Hot Off the Press – from Edinburgh Fringe Festival
There’s nothing like the Edinburgh Festival for a mix of shows, and a mixture of reactions.
A primal scream of a reworking of the Strindberg staple set in modern South Africa’s Eastern Cape Karoo. It’s a pitch-perfect repositioning of the action from adaptor/director Yael Farber, who brings to visceral life the complex, simmering racial and linguistic mix in this far-flung corner of an immensely uneasy “rainbow nation”.
As a spectacle, this a whooping success: guns, explosions, fire, water, a soundscape which whooshes from techno to creepy white noise via cheesy lounge music, the soldier guiding a helicopter to land with flaming sparklers, the clever use of video cameras to take us into every corner of the set, the lighting which uses neon tubes, torches, spotlights and everything in between. All great. Shakespeare, however, should not need pyrotechnics to keep an audience going for two hours without an interval.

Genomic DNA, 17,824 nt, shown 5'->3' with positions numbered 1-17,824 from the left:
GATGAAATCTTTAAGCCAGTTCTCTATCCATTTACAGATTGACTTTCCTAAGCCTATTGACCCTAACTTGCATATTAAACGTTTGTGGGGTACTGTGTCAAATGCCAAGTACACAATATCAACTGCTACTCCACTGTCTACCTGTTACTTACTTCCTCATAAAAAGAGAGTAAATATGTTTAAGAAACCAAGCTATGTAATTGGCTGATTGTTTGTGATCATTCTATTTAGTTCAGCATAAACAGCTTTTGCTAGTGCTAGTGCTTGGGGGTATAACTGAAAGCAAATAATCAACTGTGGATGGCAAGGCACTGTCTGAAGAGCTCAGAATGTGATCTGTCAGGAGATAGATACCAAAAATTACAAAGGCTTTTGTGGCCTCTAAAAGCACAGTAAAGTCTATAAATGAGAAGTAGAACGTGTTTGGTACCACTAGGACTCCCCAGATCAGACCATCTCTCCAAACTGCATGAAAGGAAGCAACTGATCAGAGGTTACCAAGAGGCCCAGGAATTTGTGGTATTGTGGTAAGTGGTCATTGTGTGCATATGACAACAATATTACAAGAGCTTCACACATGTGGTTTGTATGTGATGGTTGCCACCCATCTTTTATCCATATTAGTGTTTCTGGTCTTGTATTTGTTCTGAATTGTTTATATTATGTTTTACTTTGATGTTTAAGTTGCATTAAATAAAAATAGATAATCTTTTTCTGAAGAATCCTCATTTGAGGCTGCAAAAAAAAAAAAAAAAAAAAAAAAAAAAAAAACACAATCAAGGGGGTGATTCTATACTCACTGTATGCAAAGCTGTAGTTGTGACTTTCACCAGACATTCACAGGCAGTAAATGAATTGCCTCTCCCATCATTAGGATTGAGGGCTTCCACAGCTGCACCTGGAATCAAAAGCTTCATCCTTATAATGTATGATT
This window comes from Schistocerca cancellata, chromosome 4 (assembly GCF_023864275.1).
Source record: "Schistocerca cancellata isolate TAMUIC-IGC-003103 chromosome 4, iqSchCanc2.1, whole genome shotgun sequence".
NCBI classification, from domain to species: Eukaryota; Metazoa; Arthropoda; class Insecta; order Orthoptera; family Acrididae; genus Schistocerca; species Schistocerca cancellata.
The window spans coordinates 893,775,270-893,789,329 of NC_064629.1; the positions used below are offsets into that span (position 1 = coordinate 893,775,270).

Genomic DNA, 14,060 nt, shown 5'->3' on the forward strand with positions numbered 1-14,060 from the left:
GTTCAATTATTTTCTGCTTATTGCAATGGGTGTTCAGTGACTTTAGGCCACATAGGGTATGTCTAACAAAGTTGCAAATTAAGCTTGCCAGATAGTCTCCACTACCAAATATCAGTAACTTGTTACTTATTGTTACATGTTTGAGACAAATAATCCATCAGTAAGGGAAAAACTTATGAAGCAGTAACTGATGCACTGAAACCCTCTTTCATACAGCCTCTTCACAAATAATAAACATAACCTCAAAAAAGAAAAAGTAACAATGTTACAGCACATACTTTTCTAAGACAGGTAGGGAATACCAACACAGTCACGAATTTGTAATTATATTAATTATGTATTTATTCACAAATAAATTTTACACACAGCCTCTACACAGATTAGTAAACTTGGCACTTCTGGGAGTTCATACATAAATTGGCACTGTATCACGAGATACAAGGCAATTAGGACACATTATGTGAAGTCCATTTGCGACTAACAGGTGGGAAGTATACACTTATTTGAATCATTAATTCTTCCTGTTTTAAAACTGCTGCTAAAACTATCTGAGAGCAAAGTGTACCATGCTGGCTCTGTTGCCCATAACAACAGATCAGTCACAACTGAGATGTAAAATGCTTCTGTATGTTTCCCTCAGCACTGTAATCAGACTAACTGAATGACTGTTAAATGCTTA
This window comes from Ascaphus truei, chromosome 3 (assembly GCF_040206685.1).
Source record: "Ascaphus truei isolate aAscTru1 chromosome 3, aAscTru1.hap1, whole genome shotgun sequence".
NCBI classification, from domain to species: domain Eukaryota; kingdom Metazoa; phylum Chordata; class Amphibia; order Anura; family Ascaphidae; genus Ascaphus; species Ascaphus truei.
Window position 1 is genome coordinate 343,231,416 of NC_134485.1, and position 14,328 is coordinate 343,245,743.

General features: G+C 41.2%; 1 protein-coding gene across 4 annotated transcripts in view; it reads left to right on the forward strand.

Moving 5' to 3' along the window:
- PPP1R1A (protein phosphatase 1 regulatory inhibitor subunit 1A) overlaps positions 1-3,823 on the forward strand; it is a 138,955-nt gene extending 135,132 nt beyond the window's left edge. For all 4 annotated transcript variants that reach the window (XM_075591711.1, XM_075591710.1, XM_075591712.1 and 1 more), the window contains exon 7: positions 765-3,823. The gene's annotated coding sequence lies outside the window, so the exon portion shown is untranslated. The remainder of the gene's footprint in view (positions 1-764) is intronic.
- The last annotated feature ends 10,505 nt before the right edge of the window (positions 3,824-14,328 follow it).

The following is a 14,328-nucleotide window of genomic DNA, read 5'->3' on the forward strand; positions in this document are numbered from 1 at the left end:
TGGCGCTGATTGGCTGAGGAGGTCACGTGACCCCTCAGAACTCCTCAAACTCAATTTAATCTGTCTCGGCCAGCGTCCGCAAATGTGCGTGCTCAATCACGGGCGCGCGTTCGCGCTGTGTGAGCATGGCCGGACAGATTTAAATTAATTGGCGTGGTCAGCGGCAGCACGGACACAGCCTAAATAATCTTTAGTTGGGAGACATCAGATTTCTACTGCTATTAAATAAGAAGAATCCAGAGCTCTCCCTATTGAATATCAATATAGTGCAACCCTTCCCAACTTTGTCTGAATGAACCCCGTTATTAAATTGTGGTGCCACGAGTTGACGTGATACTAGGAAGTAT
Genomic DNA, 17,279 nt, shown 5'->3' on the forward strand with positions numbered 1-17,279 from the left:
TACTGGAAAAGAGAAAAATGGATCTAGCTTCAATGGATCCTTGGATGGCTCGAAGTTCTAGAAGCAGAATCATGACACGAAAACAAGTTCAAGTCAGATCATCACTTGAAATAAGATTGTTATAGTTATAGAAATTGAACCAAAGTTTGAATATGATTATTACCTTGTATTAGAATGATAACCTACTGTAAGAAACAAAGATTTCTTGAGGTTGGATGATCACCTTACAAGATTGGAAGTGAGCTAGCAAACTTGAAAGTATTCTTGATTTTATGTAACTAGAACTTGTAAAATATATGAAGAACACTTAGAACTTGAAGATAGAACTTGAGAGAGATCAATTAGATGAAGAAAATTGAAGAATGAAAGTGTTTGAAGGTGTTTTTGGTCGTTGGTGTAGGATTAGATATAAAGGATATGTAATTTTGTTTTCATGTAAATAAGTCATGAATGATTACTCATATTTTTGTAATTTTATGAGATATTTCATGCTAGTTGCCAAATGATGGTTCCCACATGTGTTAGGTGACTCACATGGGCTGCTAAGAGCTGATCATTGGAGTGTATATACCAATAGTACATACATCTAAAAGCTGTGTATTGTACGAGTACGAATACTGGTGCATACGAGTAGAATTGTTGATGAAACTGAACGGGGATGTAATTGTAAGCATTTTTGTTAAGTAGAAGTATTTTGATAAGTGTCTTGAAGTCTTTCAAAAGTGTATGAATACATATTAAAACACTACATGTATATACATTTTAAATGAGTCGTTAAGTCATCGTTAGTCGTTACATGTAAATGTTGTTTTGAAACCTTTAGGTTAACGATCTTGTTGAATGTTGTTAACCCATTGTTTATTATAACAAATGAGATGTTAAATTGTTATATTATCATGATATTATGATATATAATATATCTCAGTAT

In plumbing the depths of adolescent insecurity and modern amorality, giving it a controversial feminine slant, [Stephens] makes you sit up and watch. But absorbed though I was by his portrait of a possessive 17-year-old suffering from a deadly lack of empathy, and undisguised ego-centrism, I felt he had produced an interesting experimental piece that conveniently and cleverly saves itself the bother of trying to make you care about the characters.
there is something inert about this calculated weepie.
Find out what’s on at the Fringe.